Evans with her dog, Willow.

Evans with her dog, Willow.

For Carbondale native Katie Evans, teaching dogs to sit, stay and more just comes naturally. The 32-year-old, who now lives in Scranton has been training canines for three years now. Want to catch her in action? She’ll participate in a Facebook session at 3 p.m. today. For more details, visit her Facebook page, Katie Evans Dog Training Instructor. Here’s what she has to say about her passion-turned-career.

Q: How did you get involved in training dogs?

A: I was a cook after I graduated high school all the way until about 3 ½ years ago. Then I was just done training to work at a call center and I realized that wasn’t more me. I got an email to apply to PetSmart as a groomer so I thought it must be way better than sitting all day. When I got a response they said I should interview for the trainer.

I will learn anything since I catch on quickly. I read some articles and watched a lot of Caesar Milan, but what really helped me learn was the hands-on training. Petsmart sent me away for formal training. I learned the basics as well as how to run a business. Basically a crash course but since I am a very hands on learner, it didn’t take me long!

Since COVID-19, I was put on furlough and when they asked me to come back in June it just didn’t make sense. So I decided to try in-home training for people. It’s safer and I can still assist with socializing even though your dog is not in group classes. The one thing I noticed was the success rate in training now that the dog has a chance to learn at home, where they are less distracted. Within a four one-hour basic sessions with me, your dog will learn to stay focus on you in the presence of distractions, grow a strong bond between family and dog and ensure the dogs safety, all from the comfort of your home.

Q: Why is it important for dogs and their owners to take training classes?

A: Not everyone knows how to train and sometimes reading something online isn’t enough. I am very hands on and I make things easy and fun to learn without the use of force. I use things that motivate the dog and I am reward-based. However, I also ensure the dog listens to you not just because of a reward, like treats. It is very important to teach the dogs to listen to you in the presence of distractions, react appropriately on a leash and, most importantly, grow the trust between the dog and the handler. Without proper training, you may have a dog with reactive behavior out of fear which can lead to aggression. Sometimes it’s not fear and a puppy just wants to explore. I will show you how to let a dog be a dog as well as staying safe! As of Christmas, I am now American Kennel Club-certified for star puppy and canine good citizen as well as therapy training!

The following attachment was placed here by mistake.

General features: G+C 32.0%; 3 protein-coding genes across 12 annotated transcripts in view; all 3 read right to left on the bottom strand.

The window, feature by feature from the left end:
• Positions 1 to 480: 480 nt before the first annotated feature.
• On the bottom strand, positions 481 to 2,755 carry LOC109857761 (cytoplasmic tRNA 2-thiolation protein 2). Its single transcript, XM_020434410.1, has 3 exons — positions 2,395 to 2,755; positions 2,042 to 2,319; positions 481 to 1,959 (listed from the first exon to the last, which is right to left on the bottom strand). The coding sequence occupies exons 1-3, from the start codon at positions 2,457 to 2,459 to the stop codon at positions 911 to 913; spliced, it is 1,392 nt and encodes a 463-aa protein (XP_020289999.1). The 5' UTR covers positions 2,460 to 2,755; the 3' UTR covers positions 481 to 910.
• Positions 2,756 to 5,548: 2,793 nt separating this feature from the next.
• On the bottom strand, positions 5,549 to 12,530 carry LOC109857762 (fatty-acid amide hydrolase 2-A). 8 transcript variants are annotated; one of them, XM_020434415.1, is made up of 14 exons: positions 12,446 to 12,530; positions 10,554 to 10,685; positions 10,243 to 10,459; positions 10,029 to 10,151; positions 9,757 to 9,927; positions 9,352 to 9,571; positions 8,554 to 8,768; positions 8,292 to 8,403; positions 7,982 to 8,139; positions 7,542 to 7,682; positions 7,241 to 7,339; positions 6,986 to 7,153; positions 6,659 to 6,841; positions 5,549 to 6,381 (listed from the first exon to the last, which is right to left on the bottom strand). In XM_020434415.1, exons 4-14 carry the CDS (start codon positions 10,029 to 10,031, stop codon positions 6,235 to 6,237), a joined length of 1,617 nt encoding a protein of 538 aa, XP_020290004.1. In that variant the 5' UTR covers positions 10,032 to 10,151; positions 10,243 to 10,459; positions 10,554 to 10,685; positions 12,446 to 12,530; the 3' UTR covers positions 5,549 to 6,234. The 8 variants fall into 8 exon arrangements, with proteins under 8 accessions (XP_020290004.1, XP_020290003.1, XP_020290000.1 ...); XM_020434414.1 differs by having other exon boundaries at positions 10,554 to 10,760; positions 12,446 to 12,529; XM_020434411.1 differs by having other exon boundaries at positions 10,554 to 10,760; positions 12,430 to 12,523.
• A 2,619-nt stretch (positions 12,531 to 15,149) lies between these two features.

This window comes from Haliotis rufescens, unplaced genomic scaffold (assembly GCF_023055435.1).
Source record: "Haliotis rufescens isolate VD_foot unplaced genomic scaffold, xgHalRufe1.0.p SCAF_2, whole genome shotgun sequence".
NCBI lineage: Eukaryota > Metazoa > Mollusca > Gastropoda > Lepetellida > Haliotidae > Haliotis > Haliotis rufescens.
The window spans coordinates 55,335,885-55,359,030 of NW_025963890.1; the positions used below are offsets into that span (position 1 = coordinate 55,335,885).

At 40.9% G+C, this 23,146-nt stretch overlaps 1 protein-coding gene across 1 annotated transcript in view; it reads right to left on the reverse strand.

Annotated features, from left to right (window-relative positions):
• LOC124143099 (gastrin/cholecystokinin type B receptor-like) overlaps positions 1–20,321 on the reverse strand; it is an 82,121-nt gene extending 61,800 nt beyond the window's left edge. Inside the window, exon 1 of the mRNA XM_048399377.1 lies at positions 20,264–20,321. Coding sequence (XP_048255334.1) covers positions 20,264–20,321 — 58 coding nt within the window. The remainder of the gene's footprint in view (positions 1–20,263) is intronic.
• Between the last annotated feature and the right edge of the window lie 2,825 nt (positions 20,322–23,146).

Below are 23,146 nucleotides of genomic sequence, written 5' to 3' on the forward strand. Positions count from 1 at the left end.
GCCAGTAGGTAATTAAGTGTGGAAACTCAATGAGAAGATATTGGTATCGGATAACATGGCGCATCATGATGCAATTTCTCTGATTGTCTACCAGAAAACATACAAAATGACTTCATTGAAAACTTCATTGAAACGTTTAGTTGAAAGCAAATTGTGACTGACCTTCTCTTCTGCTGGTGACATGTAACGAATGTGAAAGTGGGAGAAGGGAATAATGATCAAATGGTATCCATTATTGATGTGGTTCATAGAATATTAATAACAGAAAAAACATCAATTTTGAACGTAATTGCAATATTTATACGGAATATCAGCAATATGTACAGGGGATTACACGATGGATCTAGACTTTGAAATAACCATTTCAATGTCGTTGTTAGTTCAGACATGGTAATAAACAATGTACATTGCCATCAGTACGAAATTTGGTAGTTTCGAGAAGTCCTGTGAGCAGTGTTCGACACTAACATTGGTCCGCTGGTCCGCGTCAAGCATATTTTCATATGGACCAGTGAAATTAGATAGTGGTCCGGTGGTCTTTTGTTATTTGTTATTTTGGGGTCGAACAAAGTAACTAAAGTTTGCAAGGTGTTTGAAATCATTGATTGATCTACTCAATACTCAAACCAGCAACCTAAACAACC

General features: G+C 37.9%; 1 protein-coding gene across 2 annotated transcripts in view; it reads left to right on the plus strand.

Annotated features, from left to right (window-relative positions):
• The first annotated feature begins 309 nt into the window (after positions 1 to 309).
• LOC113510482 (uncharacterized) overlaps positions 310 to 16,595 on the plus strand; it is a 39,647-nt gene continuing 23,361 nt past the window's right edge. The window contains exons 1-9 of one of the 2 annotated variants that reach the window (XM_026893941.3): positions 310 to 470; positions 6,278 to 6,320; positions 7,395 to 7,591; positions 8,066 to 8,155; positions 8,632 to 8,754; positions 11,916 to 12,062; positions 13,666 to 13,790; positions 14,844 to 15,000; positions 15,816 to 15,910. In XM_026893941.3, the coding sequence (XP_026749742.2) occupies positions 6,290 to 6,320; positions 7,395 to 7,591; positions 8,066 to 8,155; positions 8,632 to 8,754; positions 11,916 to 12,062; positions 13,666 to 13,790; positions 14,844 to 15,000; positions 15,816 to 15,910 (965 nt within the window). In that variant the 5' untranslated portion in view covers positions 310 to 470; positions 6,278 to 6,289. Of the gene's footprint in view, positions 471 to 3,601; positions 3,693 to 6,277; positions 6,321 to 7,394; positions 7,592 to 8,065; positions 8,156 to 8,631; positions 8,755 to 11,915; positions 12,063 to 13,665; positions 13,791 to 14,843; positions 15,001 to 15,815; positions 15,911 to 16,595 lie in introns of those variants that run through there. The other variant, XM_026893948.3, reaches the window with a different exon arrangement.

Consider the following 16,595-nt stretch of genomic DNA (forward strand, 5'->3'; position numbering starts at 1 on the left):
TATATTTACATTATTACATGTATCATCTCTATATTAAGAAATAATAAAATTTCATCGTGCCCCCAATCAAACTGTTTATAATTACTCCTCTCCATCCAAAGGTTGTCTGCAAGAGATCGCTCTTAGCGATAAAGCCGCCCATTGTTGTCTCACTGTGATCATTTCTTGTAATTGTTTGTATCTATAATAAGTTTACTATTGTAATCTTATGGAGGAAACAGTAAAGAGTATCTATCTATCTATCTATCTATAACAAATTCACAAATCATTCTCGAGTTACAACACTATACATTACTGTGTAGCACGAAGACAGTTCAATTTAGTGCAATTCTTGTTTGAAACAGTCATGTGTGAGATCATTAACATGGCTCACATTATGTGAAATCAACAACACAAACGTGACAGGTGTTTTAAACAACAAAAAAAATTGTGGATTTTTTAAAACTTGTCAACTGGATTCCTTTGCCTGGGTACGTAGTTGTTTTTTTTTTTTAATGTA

Q: Why do so many people have trouble training their dog on their own?

A: If you are like me, having someone show you hands on makes it easier. Your body language is important as well as how you act and speak. Dogs feed off energy! If you are nervous, they are. If you are excited and happy, they are. If you yell out of anger to correct bad behavior, they can get fearful or worse angry.

Q: What are some of your favorite things to teach to dogs and owners?

A: Impulse control is a lot of fun to teach. Especially “leave it.” I’ve created several exercises that are fun to do with the dog. It ensures they understand the command while having fun. Another good reason for the exercises I teach, the dog has a fun way to elevate energy. You’ll have a much calmer dog on your hands. You’ll also learn games like puppy red rover, hide and seek, fetch, puppy push ups and more.

Q: When you’re not working with dogs, what do you like to do?

A: Rock and roll baby! I have been playing guitar since I was 13. Now I’m learning piano and violin. Way better with the piano. I have the violin but I need to learn how to set it up and tune it. So these days I’m learning new instruments.

Recommended for you